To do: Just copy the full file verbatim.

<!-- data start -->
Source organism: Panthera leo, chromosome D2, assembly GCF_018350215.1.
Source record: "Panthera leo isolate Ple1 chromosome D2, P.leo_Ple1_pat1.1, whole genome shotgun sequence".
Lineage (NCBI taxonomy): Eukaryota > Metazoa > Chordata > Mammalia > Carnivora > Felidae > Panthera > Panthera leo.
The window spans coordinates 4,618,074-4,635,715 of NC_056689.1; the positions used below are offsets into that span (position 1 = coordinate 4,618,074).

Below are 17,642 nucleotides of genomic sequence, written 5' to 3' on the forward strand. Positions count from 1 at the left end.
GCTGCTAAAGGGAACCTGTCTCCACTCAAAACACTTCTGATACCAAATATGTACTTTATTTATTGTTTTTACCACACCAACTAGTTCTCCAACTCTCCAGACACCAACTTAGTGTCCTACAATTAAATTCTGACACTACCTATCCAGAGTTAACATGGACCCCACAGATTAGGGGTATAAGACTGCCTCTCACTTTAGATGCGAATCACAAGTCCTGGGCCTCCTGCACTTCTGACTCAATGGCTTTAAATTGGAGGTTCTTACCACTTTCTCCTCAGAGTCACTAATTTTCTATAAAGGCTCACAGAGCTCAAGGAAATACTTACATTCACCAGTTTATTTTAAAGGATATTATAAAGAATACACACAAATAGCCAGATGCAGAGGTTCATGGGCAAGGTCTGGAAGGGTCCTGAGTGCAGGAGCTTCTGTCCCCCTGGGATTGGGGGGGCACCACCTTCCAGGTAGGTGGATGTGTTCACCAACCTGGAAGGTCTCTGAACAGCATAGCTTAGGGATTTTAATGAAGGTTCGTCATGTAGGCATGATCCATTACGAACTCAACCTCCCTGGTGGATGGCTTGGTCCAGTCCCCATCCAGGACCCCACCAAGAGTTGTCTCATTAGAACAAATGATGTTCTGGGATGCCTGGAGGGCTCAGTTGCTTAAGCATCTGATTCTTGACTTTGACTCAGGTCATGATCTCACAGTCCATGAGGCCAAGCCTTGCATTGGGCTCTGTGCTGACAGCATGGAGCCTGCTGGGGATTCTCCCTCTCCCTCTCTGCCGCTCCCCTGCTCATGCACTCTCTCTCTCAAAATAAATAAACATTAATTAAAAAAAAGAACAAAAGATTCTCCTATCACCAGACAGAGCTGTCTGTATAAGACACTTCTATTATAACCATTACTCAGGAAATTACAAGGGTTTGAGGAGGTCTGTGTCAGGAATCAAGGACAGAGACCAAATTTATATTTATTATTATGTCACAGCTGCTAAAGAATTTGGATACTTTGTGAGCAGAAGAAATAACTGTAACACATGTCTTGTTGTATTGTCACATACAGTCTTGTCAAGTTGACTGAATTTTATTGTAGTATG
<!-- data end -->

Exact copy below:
Source organism: Panthera leo, chromosome D2, assembly GCF_018350215.1.
Source record: "Panthera leo isolate Ple1 chromosome D2, P.leo_Ple1_pat1.1, whole genome shotgun sequence".
Lineage (NCBI taxonomy): Eukaryota > Metazoa > Chordata > Mammalia > Carnivora > Felidae > Panthera > Panthera leo.
The window spans coordinates 4,618,074-4,635,715 of NC_056689.1; the positions used below are offsets into that span (position 1 = coordinate 4,618,074).

Below are 17,642 nucleotides of genomic sequence, written 5' to 3' on the forward strand. Positions count from 1 at the left end.
GCTGCTAAAGGGAACCTGTCTCCACTCAAAACACTTCTGATACCAAATATGTACTTTATTTATTGTTTTTACCACACCAACTAGTTCTCCAACTCTCCAGACACCAACTTAGTGTCCTACAATTAAATTCTGACACTACCTATCCAGAGTTAACATGGACCCCACAGATTAGGGGTATAAGACTGCCTCTCACTTTAGATGCGAATCACAAGTCCTGGGCCTCCTGCACTTCTGACTCAATGGCTTTAAATTGGAGGTTCTTACCACTTTCTCCTCAGAGTCACTAATTTTCTATAAAGGCTCACAGAGCTCAAGGAAATACTTACATTCACCAGTTTATTTTAAAGGATATTATAAAGAATACACACAAATAGCCAGATGCAGAGGTTCATGGGCAAGGTCTGGAAGGGTCCTGAGTGCAGGAGCTTCTGTCCCCCTGGGATTGGGGGGGCACCACCTTCCAGGTAGGTGGATGTGTTCACCAACCTGGAAGGTCTCTGAACAGCATAGCTTAGGGATTTTAATGAAGGTTCGTCATGTAGGCATGATCCATTACGAACTCAACCTCCCTGGTGGATGGCTTGGTCCAGTCCCCATCCAGGACCCCACCAAGAGTTGTCTCATTAGAACAAATGATGTTCTGGGATGCCTGGAGGGCTCAGTTGCTTAAGCATCTGATTCTTGACTTTGACTCAGGTCATGATCTCACAGTCCATGAGGCCAAGCCTTGCATTGGGCTCTGTGCTGACAGCATGGAGCCTGCTGGGGATTCTCCCTCTCCCTCTCTGCCGCTCCCCTGCTCATGCACTCTCTCTCTCAAAATAAATAAACATTAATTAAAAAAAAGAACAAAAGATTCTCCTATCACCAGACAGAGCTGTCTGTATAAGACACTTCTATTATAACCATTACTCAGGAAATTACAAGGGTTTGAGGAGGTCTGTGTCAGGAATCAAGGACAGAGACCAAATTTATATTTATTATTATGTCACAGCTGCTAAAGAATTTGGATACTTTGTGAGCAGAAGAAATAACTGTAACACATGTCTTGTTGTATTGTCACATACAGTCTTGTCAAGTTGACTGAATTTTATTGTAGTATG